The idealistic hopes play out in the book rather frequently and easily — more criticism is justified here, too, but the effect remains, and is I believe the real brilliance of this book. Eggers isn’t just scaring us all into maybe backing off of Facebook for a while, or caring a bit more about just how much time and money Google is spending to know who we are by trawling every email. He’s playing devil’s advocate for his own warning, arguing emphatically in return that increased digital visibility will have potential positive effects on a global scale, and surely will have many convincing proponents for pushing for those advances.

Philosophically, The Circle isn’t as singleminded as it might at first appear. It isn’t only a cautionary tale from a social media luddite, condemning the age of digital access and monitoring with a heavy hand. It’s richer and more daunting to consider to the full weight of what closing The Circle would mean, and considering why it might, to more than a few, not appear like such a scary story. Eggers leaves it to the reader to feel out these possible futures, and wonder if we can take some of the progress on offer from some of them without the requisite totalitarianism. Here the line between dystopia and utopia is paper thin, and all the more frightening because of it.

View all my reviews

BookRiot Asks: Who Are Your Favorite Writers of Color?

 

Image

The ever noble folks over at BookRiot have written up a great post about how little diversity exists in the New York Times Bestseller List. Just how little diversity are we talking? Well, as they point out, only 3 authors out of the 124 to make the Top 10 in 2012 were people of color, and none were African American. In response to this BookRiot has asked readers to submit their 3 favorite authors of color, with the results being tallied by January 12th. This should offer many who want to broaden their reading a bit some fine suggestions.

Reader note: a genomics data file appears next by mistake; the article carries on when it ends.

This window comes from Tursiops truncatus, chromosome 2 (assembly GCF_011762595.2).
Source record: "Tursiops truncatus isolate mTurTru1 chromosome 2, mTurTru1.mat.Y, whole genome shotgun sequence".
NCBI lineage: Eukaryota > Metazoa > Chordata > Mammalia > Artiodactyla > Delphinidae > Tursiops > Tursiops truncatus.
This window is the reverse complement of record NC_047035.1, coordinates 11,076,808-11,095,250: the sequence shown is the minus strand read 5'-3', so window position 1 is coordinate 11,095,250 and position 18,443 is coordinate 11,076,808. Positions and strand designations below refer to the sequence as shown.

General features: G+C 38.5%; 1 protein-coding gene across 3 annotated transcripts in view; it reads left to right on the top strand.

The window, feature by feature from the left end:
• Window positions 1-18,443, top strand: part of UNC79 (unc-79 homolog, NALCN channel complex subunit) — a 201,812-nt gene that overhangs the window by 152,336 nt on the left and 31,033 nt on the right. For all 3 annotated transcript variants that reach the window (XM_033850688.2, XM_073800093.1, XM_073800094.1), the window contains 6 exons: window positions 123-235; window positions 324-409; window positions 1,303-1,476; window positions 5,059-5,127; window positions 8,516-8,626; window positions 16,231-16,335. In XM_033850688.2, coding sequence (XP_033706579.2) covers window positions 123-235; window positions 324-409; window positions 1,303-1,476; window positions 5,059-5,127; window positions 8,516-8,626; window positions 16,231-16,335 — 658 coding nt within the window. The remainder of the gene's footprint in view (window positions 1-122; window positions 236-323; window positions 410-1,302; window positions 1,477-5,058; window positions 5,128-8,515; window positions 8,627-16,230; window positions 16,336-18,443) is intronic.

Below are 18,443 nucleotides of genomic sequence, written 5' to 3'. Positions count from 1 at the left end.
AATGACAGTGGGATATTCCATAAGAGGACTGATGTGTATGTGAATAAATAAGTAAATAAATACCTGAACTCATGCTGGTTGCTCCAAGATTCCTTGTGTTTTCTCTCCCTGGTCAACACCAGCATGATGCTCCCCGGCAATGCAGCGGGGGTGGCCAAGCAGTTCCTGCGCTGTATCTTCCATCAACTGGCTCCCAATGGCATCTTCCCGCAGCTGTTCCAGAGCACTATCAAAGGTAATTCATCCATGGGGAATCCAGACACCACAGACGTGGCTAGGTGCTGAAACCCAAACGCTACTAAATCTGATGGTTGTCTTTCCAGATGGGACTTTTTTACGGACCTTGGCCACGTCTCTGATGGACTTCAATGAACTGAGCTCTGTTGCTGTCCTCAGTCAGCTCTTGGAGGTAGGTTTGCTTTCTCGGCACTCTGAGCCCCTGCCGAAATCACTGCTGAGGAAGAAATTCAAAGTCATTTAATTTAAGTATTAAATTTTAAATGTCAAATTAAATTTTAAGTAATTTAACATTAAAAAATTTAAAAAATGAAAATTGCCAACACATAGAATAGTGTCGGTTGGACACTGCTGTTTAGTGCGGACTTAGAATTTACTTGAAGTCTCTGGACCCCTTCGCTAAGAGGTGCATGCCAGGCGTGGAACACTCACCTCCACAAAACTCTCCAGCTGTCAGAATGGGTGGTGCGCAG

For what it’s worth, my submitted authors, in no particular order:

1) Percival Everett

2) Haruki Murakami

3) Tao Lin

 

Review, ‘Liliane’s Balcony’, by Kelcey Parker

Liliane's BalconyLiliane’s Balcony by Kelcey Parker
My rating: 4 of 5 stars

In Liliane’s Balcony Kelcey Parker continues in rich stride of her debut collection, For Sale by Owner, with a novella that is pristinely imagined and delicately constructed. This book manages the admirable ambition of balancing a mixture of history and liberties taken with it, taking an already compelling, emotionally complex story of domestic strife as one layered story among others. The cumulative effect feels enjoyably effortless, blending gestures both natural and meticulously constructed that intuit a thundering echo of the architecture of Fallingwater itself. Parker went to great lengths to research the details and moods present throughout, though I personally enjoyed more the array of present-day characters that Parker convincingly offers. Liliane’s Balcony is haunted by stories and strange gravities well worth falling into.

View all my reviews